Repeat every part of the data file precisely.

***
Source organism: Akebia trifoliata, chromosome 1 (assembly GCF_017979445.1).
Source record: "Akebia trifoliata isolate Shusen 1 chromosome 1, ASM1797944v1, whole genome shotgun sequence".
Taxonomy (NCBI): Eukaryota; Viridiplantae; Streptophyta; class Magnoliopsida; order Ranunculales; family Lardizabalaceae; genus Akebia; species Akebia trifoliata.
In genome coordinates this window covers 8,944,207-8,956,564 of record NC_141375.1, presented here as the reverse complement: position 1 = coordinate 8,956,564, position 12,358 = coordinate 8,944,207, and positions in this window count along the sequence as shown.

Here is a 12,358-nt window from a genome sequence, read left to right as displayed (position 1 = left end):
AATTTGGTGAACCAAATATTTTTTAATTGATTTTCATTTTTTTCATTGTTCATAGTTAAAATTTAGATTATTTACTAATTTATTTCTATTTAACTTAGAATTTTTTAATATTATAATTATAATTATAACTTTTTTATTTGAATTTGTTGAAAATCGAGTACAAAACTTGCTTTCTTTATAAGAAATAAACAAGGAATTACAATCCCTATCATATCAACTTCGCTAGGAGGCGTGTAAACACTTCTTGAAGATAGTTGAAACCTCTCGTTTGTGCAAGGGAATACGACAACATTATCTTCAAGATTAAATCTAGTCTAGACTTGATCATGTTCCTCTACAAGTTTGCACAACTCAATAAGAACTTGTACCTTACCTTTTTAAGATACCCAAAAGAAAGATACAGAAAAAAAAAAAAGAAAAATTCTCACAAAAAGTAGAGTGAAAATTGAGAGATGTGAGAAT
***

Source organism: Akebia trifoliata, chromosome 1 (assembly GCF_017979445.1).
Source record: "Akebia trifoliata isolate Shusen 1 chromosome 1, ASM1797944v1, whole genome shotgun sequence".
Taxonomy (NCBI): Eukaryota; Viridiplantae; Streptophyta; class Magnoliopsida; order Ranunculales; family Lardizabalaceae; genus Akebia; species Akebia trifoliata.
In genome coordinates this window covers 8,944,207-8,956,564 of record NC_141375.1, presented here as the reverse complement: position 1 = coordinate 8,956,564, position 12,358 = coordinate 8,944,207, and positions in this window count along the sequence as shown.

Here is a 12,358-nt window from a genome sequence, read left to right as displayed (position 1 = left end):
AATTTGGTGAACCAAATATTTTTTAATTGATTTTCATTTTTTTCATTGTTCATAGTTAAAATTTAGATTATTTACTAATTTATTTCTATTTAACTTAGAATTTTTTAATATTATAATTATAATTATAACTTTTTTATTTGAATTTGTTGAAAATCGAGTACAAAACTTGCTTTCTTTATAAGAAATAAACAAGGAATTACAATCCCTATCATATCAACTTCGCTAGGAGGCGTGTAAACACTTCTTGAAGATAGTTGAAACCTCTCGTTTGTGCAAGGGAATACGACAACATTATCTTCAAGATTAAATCTAGTCTAGACTTGATCATGTTCCTCTACAAGTTTGCACAACTCAATAAGAACTTGTACCTTACCTTTTTAAGATACCCAAAAGAAAGATACAGAAAAAAAAAAAAGAAAAATTCTCACAAAAAGTAGAGTGAAAATTGAGAGATGTGAGAAT